Bronagh Lawson is an artist based in Belfast who has written a blog about the vibrant local contemporary visual arts scene for the last ten years. Previously starting as a participant then manager she ran cross-community cross border development programmes for 13 years.
Originally from Portaferry and Strangford she is a Fulbright scholar and graduate of Winchester Achool of Art.
Bronagh is a co-founder of the Hydrangea project a Belfast — a Chicago collaboration which uses contemporary art underpinned with art therapy to act as a healing mechanism. Her book 'Belfast City of Light: Looking and Listening to Belfast Come with Me' is based on her experience as a non-churchgoer attending every church in Belfast for a service during 2019.
Who has the right to create? It’s not something you hear or read about often in the rights discussions that pervade society. Our equality legislation is a mechanism to deal with historical inequalities and many strides have been taken in this area, including the arts but what about the right to create?
Knowing that many of us will be spending much more time indoors, I’ve put together a little round-up of some interesting content that’s easily accessible, interesting and has the ability to raise your spirits and feel like you are participating in artistic activity with a local focus.
It will never happen.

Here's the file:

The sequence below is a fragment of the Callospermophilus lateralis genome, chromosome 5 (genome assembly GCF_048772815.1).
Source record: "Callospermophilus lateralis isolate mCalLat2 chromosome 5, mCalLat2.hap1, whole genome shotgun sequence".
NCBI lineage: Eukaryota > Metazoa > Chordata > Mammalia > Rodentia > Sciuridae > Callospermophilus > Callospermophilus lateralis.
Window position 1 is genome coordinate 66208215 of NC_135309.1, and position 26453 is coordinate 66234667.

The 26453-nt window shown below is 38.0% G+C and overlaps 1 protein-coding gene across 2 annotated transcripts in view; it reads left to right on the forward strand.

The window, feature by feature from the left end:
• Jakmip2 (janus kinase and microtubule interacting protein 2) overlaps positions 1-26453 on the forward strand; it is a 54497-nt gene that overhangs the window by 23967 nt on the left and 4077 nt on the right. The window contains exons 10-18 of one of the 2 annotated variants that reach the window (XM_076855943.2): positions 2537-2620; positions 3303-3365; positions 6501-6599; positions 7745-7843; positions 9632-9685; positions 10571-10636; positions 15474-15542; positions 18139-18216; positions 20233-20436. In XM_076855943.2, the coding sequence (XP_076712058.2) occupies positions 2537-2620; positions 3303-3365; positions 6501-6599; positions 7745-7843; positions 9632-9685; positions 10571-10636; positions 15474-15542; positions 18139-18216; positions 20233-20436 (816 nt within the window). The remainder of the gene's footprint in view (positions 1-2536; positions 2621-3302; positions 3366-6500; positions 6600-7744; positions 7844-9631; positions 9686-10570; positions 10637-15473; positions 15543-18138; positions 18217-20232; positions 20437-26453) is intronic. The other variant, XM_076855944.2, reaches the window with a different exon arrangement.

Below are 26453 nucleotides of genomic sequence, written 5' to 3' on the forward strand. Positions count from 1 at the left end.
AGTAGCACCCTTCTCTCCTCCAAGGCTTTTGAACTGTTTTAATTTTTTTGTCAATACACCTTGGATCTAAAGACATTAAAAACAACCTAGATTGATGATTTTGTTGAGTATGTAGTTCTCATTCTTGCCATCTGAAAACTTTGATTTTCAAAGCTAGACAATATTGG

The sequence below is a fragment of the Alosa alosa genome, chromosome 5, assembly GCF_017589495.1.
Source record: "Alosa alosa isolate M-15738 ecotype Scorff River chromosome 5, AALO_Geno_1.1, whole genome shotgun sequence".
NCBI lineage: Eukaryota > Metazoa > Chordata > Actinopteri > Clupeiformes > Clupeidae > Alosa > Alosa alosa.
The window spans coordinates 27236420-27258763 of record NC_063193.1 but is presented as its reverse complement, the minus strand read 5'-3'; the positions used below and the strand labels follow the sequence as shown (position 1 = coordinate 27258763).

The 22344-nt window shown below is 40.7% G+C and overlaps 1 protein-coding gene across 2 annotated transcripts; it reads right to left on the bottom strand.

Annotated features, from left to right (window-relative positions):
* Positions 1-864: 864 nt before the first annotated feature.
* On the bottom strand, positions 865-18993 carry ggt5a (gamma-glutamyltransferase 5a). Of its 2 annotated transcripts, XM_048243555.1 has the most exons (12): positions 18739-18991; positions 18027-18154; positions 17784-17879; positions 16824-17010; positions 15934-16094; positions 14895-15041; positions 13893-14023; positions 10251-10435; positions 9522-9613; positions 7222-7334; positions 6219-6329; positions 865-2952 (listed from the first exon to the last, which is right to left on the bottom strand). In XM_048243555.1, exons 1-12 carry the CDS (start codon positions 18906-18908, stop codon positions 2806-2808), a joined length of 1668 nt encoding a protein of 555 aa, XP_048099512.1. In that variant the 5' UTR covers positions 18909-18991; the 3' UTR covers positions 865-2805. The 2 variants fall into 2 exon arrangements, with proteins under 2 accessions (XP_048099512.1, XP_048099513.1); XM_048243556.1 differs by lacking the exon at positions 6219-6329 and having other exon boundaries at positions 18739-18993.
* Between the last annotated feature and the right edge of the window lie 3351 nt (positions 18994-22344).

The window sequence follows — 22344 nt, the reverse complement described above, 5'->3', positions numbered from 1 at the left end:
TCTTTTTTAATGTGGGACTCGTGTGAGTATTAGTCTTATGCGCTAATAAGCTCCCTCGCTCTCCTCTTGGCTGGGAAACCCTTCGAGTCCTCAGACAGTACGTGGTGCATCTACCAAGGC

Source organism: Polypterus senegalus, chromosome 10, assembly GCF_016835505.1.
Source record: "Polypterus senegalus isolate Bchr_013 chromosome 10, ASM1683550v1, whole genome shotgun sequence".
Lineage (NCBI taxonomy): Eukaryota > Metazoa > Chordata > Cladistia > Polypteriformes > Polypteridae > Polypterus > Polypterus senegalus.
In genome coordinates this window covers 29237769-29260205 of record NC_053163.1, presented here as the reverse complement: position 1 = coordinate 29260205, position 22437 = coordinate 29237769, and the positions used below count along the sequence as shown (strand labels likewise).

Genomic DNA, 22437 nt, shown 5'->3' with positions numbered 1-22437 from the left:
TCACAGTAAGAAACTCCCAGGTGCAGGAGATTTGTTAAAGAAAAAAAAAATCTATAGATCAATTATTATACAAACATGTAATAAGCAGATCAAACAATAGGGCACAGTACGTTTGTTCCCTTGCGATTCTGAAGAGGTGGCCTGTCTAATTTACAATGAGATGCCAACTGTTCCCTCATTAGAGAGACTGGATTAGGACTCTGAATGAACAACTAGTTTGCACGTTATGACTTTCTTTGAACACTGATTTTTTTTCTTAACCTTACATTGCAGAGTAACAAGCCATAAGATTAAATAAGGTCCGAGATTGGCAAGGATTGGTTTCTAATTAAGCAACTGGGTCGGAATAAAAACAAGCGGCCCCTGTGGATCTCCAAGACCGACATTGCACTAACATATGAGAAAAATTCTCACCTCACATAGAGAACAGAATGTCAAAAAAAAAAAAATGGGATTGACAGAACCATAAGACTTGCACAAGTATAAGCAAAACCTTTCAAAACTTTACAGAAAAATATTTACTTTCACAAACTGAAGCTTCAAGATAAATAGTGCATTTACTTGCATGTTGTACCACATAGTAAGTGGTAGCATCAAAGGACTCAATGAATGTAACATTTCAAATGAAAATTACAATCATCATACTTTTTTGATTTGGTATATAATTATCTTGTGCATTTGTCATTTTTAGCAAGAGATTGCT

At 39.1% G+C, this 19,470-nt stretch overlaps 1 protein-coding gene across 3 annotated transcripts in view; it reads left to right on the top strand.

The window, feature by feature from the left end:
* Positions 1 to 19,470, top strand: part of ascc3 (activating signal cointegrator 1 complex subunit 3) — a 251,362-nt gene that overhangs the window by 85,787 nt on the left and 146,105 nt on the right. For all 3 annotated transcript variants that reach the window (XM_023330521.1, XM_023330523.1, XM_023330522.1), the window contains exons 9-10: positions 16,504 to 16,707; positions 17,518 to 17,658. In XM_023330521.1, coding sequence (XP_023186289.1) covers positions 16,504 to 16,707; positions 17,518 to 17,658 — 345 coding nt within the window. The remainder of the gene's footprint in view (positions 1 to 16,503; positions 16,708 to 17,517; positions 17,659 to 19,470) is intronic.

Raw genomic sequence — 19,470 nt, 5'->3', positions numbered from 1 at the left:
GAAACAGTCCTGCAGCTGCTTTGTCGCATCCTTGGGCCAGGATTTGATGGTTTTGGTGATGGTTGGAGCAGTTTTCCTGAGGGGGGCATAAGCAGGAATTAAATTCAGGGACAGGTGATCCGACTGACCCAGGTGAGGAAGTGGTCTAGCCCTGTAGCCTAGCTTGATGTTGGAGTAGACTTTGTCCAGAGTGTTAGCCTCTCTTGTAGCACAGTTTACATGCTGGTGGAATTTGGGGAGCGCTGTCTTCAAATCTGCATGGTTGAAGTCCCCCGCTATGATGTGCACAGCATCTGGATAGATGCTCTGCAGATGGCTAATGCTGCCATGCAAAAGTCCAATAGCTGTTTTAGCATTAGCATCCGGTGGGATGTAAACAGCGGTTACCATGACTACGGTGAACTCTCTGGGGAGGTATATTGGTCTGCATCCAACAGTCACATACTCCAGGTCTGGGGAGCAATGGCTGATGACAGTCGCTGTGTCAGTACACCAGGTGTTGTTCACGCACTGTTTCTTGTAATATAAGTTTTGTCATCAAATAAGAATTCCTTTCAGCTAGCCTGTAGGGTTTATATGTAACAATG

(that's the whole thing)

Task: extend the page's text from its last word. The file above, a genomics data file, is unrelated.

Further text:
Have you felt the pull of the winter solstice? Amplified this year by an extraordinary planetary shift? Fiona Ní Mhaoilir has.
One of the key skills required of an artist is that of observer, looking and interpreting.
What steps do people need to take to be a successful artist? If there was a formula, would it be obsolete as soon as people knew about it?
50 per cent of people in a recent survey by Thrive the audience development organisation (supported by the Arts Council of NI) have been accessing arts and culture online during the pandemic. Maybe you are one of them?
Transmuting our visual language is part of the role of the artist, acting as a conduit for what we see and feel around us, sometimes acting as a mirror.
What about a little calmness? Every visual artist has a story to tell, some are self-taught, some went to art college straight from school, others like Marie Simpson from West Belfast went to Belfast School of Art as a mature student.
Anna Donovan has been based in Artists at the Mill in Conway Mill for a number of years. After specialising in Ceramics, she became a prop-maker for the Lyric theatre before moving back into her own practice, initially painting and object-making before accepting that ceramics was her real calling.
There was a time when anyone interested in design locally had to wait for the public sector to make their annual box-tick events on the subject area to get their design fix.
Welcome news this morning (Monday) for arts organisations as the Communities Minister Carál Ní Chuilín says she has given the green light for financial support to be released this week in a recovery package to support the creative and heritage sectors.
One of the interesting developments happening over the last six months within arts is the blossoming of online content, with publicly-funded galleries now closed again expect all that creative energy to go online.
What takes a person out onto the streets to demonstrate? How do they react once there?
If your ever pass Peas Park on the Skegioneil-Glandore Avenue area of North Belfast, you will be familiar with the gardens billboard which is often taken over by various commissioned artists.